Opinion: Obama’s Afghan exit plan transitions to ‘transition’


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In the lead-up to President Obama’s major Afghanistan war speech last week at West Point, all of the leaks -- and thus, the media and reader/viewer focus -- was on the quantifiable number of fresh U.S. troops the Democrat had decided to dispatch.

Over the preceding 14 weeks it took to reach his decision, there were many versions, ranging from 12,000 to the full 60,000 reportedly requested by the allied ground commander. The last 24 hours, however, the leaks from unidentified administration sources centered on 30,000.


That was also the selective lead excerpt from the president’s 4,582-word address, released by the White House a couple of hours before he actually uttered the words, to help shape news coverage and steer public expectations.

Indeed, that worked. Most news reports led with that hard number while also mentioning the president’s vow that their assignment was short-term and they’d start leaving just 18 months from now, in....

...July 2011. The latter was designed to assuage the mounting anti-war fervor on the left wing of the president’s party and fading poll support for the 8-year-old conflict.

It was, in effect, a deft political speech designed by the White House to have it both ways -- tough talk about protecting America for the national security fanciers alongside a vow that it wouldn’t last long for the anti-war folks and as a warning to slow-moving Afghans to get going.

Afghans have been fighting each other or somebody now some 30 years, since Obama was a college freshman. So whether a flexible 18-month deadline suddenly spurs them into urgent action is an open question. In his first troop surge speech back in March, Obama sternly warned Afghans to clean up their corruption act. That was followed by rigged presidential elections and, now, more aid and a new troop surge anyway. As an Afghan, what lesson would you draw from that sequence?

Here’s how Obama phrased his decision to build up, then butt out:

And as commander in chief, I have determined that it is in our vital national interest to send an additional 30,000 U.S. troops to Afghanistan. After 18 months, our troops will begin to come home.

But in a classic case of White House walkback, to once again have it both ways down the road, in the succeeding six days Obama Cabinet members have been fudging the July 2011 pullout start. They were no longer emphasizing the number of new troops but instead stressing that 7/11 was only the beginning of any pullout, that it would be a slow, gradual pullout and based on conditions on the ground at the time.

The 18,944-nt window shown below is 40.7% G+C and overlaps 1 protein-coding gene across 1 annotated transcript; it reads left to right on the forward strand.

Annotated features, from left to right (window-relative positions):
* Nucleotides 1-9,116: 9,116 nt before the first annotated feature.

Here’s how Defense Secy. Robert Gates put it on ABC News: The exit, he said, ‘would be a responsible drawdown based on conditions on the ground. July 2011 is the beginning of a process.’ He then added it would be a ‘very gradual process’ if it moved forward.

On Sunday the administration made both Gates and Secy. of State Hillary Clinton available to three major talk shows to make the same points, an indication of how badly it wanted this message to get out: 7/11 is no arbitrary date. Clinton said, ‘We’re not talking about an exit strategy or a drop-dead deadline.’

Gates said he prefers not to use the term ‘exit strategy’ but instead ‘transition,’ as in presumably a transition from being there to not being there, as in not fleeing but exiting in a calm and orderly manner.

In other words, the 18-month timetable to a drawdown is written in pencil -- and lightly. It could be 19, 27 or 36 months or even, hypothetically, the dread decade of nation-building that Obama dismissed. President Lyndon Johnson was pretty confident about wrapping up his war more quickly with additional troops.

Later in the same speech Obama vowed: ‘America has no interest in fighting an endless war in Afghanistan... our troop commitment in Afghanistan cannot be open-ended – because the nation that I am most interested in building is our own.’

The walkback has been a basic bipartisan tool in Washington over many years, although President Bush promised nothing-zip-nada about any withdrawal date with his even more unpopular 2007 Iraq troop surge.

Waving the 7/11 date as a nearby light at the end of the tunnel got the administration through the rough waters of his second troop surge in 11 months, having denounced Bush’s surge as counterproductive.

If things go well, Obama’s team can point to a promise kept come that July by flying a symbolic 20 soldiers home as the ‘beginning.’

As Pentagon officials explain it, a year from now they will assess allied progress in Afghanistan and, using that data, decide a withdrawal start date and scale or, perhaps, impose a postponement if necessary, although that would create a whole host of ongoing political challenges for Obama the year before a presidential election. (Think of the early Guantanamo Bay detention facility promise that was absolutely, positively going to be shuttered by the end of this month, now pushed back indefinitely into 2010.)

With the Afghan walkback, the administration has now given itself copious spoken documentation to support a decision either way. People can see/hear what they want in the meantime. With quotes available for both sides to quote, the lines of what was said and meant will be blurred. Which is the point.

As the president also said in his speech, ‘I refuse to set goals that go beyond our responsibility, our means, or our interests.’ Exactly what all that means, of course, is still helpfully left to him to define in these coming months.

Related items:

Obama’s Afghan speech: 4,582 words and not one was ‘victory’

Full text of Obama’s Dec. 1 speech at West Point

5 things to listen for in Obama’s Afghan speech

Obama’s last Afghanistan surge speech--March 27, 2009

-- Andrew Malcolm

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